‘Talking to our partners every day’ League examines its tax-exempt status Nets, Kings see global opportunity More in-venue stats at WTA Finals Goodell’s initiatives in trouble? Experts discount conflict-of-interest charge Rebrand conveys MLS’s confidence Nets prep for playoffs minus mainstays Few signs of stress for NFL biz League hires consultants, adjusts staff
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NFL assigns Grubman, LaForce to new fund
Published October 22, 2012, Page 36
The owners have committed $1 million apiece to invest in the fund, which captured a lot of industry attention when it was first disclosed last October. Originally, the league envisioned an advisory board of investment funds that would bring deals to the league. The league has reshaped that vision to focus on perhaps signing with just one or two firms as partners.
VIEW TO THE WEST: When AEG announced in September it was for sale, Tim Leiweke, the company’s president, forcefully rejected suggestions that the move would hurt the firm’s effort to build a football stadium in downtown Los Angeles. Well, count NFL Commissioner Roger Goodell as one who is unsure. “It is very possible while this may delay an ultimate solution for some period of time,” Goodell told reporters last week, “it may also accelerate an alternate solution because it may create opportunities. The focus is on selling the asset first.”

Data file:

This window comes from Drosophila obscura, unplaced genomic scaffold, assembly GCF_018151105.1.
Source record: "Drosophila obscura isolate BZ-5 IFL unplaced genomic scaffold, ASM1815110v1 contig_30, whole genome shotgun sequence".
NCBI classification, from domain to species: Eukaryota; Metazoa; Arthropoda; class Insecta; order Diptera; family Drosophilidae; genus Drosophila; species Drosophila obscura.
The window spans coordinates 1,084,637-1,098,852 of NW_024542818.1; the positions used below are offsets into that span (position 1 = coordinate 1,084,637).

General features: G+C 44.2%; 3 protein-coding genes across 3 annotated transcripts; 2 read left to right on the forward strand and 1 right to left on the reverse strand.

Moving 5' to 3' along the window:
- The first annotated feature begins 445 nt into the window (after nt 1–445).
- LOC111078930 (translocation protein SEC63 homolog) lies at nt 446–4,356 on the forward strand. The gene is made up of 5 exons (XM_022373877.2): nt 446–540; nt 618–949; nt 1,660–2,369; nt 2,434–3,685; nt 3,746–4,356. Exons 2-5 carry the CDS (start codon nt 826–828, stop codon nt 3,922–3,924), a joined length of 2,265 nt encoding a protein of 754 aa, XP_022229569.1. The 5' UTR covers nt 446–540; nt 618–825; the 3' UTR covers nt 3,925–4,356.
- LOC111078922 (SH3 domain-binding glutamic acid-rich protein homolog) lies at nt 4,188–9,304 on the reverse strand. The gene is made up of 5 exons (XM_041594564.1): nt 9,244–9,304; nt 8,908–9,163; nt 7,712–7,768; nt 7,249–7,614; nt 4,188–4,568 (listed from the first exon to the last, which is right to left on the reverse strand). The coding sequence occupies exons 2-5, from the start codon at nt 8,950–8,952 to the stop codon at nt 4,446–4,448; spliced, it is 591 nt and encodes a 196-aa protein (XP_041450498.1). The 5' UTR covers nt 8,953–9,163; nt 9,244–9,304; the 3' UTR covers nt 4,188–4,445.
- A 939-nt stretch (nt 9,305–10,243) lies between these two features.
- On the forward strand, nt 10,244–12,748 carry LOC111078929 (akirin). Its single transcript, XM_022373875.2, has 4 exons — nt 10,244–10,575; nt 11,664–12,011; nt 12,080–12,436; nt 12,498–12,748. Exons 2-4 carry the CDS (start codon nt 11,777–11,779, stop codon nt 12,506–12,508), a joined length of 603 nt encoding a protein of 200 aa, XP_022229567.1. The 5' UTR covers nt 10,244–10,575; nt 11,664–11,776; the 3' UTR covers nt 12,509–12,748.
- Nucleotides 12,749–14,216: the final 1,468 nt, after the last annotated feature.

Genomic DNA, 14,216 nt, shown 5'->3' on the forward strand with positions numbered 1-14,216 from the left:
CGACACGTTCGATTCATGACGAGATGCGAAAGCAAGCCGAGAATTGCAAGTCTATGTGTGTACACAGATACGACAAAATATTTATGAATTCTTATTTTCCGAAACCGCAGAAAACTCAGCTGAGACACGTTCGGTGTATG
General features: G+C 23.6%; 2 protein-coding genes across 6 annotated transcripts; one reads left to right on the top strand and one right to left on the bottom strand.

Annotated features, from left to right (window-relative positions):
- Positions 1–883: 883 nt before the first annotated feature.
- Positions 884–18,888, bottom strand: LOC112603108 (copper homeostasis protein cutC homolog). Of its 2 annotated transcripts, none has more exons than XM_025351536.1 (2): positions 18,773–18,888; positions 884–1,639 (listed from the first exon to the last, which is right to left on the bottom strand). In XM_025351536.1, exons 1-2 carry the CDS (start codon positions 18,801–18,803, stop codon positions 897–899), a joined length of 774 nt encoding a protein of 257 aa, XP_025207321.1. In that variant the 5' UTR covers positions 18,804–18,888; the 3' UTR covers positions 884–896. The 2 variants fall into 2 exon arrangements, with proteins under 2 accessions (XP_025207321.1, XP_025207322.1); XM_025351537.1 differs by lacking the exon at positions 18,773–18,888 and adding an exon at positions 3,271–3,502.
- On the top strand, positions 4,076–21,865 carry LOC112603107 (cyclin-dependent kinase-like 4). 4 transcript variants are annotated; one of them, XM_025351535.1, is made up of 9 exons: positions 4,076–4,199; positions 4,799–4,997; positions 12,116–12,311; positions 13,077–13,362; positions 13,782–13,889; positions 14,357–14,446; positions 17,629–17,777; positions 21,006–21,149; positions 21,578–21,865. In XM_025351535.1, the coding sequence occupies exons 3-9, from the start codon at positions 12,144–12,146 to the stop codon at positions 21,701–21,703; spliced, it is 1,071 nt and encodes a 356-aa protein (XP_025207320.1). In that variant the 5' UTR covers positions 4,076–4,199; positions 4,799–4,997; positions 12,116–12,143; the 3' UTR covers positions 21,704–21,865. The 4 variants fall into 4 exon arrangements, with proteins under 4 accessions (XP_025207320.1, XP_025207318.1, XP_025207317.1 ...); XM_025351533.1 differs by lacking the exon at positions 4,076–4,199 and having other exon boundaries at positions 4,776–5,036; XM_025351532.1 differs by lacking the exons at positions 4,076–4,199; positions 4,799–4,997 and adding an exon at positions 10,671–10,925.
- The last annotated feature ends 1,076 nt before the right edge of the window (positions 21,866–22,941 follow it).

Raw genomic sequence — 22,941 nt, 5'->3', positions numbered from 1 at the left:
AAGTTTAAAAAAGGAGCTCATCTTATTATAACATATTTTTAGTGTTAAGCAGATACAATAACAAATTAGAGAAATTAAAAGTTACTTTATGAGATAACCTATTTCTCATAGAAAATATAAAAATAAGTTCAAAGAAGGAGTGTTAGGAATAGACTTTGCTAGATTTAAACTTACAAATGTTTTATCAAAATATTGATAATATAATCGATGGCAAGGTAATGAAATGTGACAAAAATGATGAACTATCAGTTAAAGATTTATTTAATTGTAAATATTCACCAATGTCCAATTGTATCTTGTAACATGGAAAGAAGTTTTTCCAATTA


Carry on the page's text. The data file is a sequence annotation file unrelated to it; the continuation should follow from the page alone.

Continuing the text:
HGH TESTING ON HOLD: The NFL appears almost certain to go through another season without an agreement to test players for HGH. While the new collective-bargaining agreement put in place last year called for human growth hormone testing, the document left the protocols to be determined by the players and the league, and that is where the hang-up resides. The two sides could not reach agreement in year one of the CBA, and year two looks to go the same way. “We thought we had an agreement; we don’t have an agreement,” Goodell said.
Jeffrey Miller, the league’s lobbyist in Washington, D.C., said he doesn’t expect Congress to get involved any time soon. Congress is not in session until after next month’s election, Miller noted, and even when it returns, its time during the remainder of the 2012 NFL season will be a lame-duck session.
|New Orleans is looking to amaze, but won’t use Indianapolis’ zip line idea.
ZIP IT: Don’t look for a zip line in New Orleans at the Super Bowl this season. The zip line setup in downtown Indianapolis for this year’s Super Bowl festivities became one of the defining features of the event, ushering in suggestions that no future Super Bowl would be complete without having a similar “wow” factor. New Orleans Saints President Dennis Lauscha talked here about the Super Bowl Village his city was undertaking for this season’s game, Feb. 3, but he said there would be no major spectacle like a zip line. One source did say the city was working on something that would “amaze” but added that it would not be interactive.
|New Browns owner Jimmy Haslam may keep a higher profile than his predecessor.
|The Bears’ Virginia McCaskey, a rare sight at meetings, attended Monday’s reception.